Imitation is the best form of flattery, right? When we were visiting my sister over Easter, she had this incredible zinc planter on her kitchen island overflowing with succulents. You haven’t even seen the picture, and it sounds amazing, right? Well I was ogling and wiping the drool away all at once. And then I started obsessively trying to copy it for cheap.
Welding is one DIY skill that I haven’t taken on quite yet, but I do know my way around a miter saw and a Kreg jig. My idea was to make a simple planter box out of scrap wood and then find some cheap and easy metal to tack/ glue to the outside and then age the metal to look as wonderful as her zinc planter looked. And then rock some succulents. I pretty much did all of these things, but had to make a few little tweeks here and there so bear with me. (Oh… and my flashcard broke so I lost the early pictures from this project…)
Let’s start with the metal. At Home Depot, you can buy strips of sheet metal but it’s not as cheap as I thought (and it’s thick so hard to manipulate). Maybe $15 for one length which would make this whole project $45 before I even started with the wood and the plants. BUT… in the roofing section there are thin sheets of flat aluminum flashing that are 5 x 7 and you can buy one pack of 10 for $2.57 (I needed 3 packs).
The only problem with the flashing was that I needed to find wood that was 5″ wide because Home Depot won’t rip down boards this skinny and I don’t have a table saw. But… a 1 x 3 is actually more like 3/4″ x 2 1/2″ (don’t ask… the measurements on the label are NOT the actual measurements of the board… I won’t bore you with the explanation). So, my 4th grade math class tells me that using two of these boards will get me to the 5″ that I need to match the 5″ of my aluminum flashing. Three lengths of 1x3s cost $12.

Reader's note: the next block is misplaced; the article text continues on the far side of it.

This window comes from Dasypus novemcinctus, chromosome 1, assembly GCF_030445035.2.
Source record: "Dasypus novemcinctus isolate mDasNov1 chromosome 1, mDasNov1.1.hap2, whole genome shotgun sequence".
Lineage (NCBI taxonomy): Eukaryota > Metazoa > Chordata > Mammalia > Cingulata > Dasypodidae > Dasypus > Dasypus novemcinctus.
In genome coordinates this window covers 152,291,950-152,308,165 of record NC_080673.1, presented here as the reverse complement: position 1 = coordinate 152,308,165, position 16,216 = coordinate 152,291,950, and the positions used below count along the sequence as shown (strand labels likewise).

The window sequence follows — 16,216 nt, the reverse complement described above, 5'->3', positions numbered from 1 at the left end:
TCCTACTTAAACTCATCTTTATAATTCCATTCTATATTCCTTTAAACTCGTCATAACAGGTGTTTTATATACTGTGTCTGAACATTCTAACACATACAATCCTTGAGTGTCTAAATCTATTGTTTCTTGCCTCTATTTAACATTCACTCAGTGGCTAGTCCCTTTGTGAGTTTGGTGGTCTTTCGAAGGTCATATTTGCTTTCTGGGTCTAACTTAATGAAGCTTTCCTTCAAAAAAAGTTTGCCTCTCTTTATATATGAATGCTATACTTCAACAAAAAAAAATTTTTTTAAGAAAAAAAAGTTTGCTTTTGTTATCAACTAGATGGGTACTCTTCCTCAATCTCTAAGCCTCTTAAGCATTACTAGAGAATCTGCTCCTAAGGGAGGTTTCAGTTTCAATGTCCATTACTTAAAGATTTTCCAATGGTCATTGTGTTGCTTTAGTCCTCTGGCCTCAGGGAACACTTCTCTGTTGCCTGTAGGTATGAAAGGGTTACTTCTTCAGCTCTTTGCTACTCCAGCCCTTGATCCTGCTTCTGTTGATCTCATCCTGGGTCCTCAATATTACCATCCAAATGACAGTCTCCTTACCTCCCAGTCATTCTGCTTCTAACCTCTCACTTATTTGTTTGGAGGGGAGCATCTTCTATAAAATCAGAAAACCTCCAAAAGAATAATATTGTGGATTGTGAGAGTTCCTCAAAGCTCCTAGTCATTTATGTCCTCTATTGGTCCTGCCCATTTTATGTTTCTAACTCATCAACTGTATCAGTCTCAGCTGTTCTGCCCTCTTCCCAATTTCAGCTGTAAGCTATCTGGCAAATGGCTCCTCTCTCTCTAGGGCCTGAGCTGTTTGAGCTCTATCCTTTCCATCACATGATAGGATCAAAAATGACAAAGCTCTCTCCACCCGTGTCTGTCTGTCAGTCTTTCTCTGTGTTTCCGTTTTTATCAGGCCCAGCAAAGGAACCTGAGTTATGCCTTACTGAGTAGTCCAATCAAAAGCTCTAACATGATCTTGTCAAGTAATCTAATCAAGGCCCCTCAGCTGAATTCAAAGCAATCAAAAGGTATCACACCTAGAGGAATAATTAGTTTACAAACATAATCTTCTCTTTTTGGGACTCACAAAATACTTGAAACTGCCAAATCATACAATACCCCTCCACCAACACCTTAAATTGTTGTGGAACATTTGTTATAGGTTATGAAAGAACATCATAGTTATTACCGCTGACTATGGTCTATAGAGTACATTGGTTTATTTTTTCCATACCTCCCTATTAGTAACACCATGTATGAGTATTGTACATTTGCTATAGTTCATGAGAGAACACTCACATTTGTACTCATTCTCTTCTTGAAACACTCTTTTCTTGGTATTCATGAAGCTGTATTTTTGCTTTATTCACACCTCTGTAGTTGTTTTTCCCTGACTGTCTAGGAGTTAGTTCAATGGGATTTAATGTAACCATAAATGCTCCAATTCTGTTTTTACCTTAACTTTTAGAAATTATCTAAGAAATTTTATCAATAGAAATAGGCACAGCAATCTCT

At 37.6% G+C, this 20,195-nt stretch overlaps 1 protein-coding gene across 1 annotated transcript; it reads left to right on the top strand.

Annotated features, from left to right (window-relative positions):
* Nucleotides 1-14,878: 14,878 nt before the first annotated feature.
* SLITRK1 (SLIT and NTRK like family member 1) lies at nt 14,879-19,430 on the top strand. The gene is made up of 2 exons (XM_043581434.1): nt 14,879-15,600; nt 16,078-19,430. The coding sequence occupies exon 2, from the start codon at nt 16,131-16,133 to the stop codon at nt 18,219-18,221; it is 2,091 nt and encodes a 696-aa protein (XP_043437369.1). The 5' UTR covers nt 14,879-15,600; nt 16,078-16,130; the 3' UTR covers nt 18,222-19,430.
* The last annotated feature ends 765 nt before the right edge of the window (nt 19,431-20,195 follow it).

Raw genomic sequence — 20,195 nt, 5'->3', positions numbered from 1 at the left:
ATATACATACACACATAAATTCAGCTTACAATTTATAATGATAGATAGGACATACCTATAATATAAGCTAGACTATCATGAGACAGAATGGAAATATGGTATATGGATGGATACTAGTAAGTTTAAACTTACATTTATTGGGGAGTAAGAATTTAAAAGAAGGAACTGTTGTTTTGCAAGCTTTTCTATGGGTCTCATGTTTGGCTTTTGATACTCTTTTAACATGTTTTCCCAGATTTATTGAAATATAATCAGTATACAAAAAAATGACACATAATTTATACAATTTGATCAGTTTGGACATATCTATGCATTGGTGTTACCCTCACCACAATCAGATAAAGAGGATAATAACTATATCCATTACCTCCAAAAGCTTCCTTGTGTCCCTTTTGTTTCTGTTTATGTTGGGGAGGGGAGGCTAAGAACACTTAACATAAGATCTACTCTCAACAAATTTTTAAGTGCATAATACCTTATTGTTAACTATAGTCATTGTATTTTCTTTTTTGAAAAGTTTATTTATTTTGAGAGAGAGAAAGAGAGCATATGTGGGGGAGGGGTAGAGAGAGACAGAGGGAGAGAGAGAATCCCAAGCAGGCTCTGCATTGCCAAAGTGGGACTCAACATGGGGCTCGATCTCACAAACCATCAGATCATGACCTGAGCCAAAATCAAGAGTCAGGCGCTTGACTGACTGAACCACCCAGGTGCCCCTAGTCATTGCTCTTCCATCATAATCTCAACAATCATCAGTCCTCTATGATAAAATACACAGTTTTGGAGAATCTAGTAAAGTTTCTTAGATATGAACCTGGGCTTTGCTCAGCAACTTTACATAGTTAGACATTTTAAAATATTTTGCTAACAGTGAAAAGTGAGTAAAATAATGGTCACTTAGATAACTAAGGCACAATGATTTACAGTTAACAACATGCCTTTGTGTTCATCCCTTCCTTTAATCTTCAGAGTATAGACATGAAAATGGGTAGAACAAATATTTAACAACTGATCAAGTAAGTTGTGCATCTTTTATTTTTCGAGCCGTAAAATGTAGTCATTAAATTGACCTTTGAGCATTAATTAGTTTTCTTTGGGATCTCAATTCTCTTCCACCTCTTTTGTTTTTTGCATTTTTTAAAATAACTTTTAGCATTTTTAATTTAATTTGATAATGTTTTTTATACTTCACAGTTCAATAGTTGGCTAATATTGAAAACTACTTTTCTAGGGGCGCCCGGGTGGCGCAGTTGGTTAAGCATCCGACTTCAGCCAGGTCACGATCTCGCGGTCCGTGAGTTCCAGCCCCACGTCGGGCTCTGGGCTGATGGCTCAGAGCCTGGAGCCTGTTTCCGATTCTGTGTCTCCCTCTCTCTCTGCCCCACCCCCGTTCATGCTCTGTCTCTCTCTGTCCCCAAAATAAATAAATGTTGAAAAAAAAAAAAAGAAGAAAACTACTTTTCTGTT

If you don’t know the Kreg Jig, you should. It’s easy. And a life saver for screwing together boards like this with pocket holes. I used the Kreg for this entire planter. First, I used two sets of Kreg screws to attach the two 1 x 3s together for the sides. Then, I used the Kreg to attach the 4 sides into a box. For the base of the planter, I cut a board to next inside the 4 walls of the planter and just screwed this in with regular screws. Sounds complicated. Definitely wasn’t. (p.s. this isn’t sponsored by Kreg in the slightest… I just love them.)
For the siding, I first clamped it onto the box with industrial grade epoxy. The stuff that has cancer warnings all over it. Then I went back and use a few simple tacks just to secure the edges and add a little bit of ‘rustic charm.’ For the corners, I was able to use a straight edge and a hammer to bend the flashing super easily. And a set of tin snips cut through the few pieces I needed to trim like buttah.
To ‘age’ the metal, I went a little Bill Nye the Science Guy. First I roughed up the aluminum with medium grit sandpaper. Then I donned my HAZMAT suit (aka goggles and rubber gloves) and poured some muriatic acid onto the surface. A few words about muriatic acid… it’s available at Home Depot so I figured how serious could this stuff be. AND apparently it’s in certain toilet bowl cleaners because that was a recommended substitute if you couldn’t find the straight stuff. Anyways, when I poured this stuff onto the metal? It started smoking. SMOKING. I mean, I’m sure this won’t burn through a bathtub like in Breaking Bad… but I took it pretty seriously. I rubbed the muriatic acid into the metal with some steel wool and let it sit for bit before wiping it off with a rag.
For planting, I used a sheet of heavy plastic and tacked this around the inside of the box to protect the wood from the moisture. I filled it with a succulent specific soil and popped in my succulents. Home Depot has carried a lot of these lately for $3 a pot, but I also grabbed some at Ikea on the cheap. Succulents need to be watered about never. Maybe a spray once a week, but if you forget, they’ll be happier. Seriously. Neglect is the most important tip I have for them.
All in, this planter cost maybe $25 in materials and then another $25 for the plants. Which I consider a DIY victory! And it is the perfect complement to our new and life changing kitchen island remodel.
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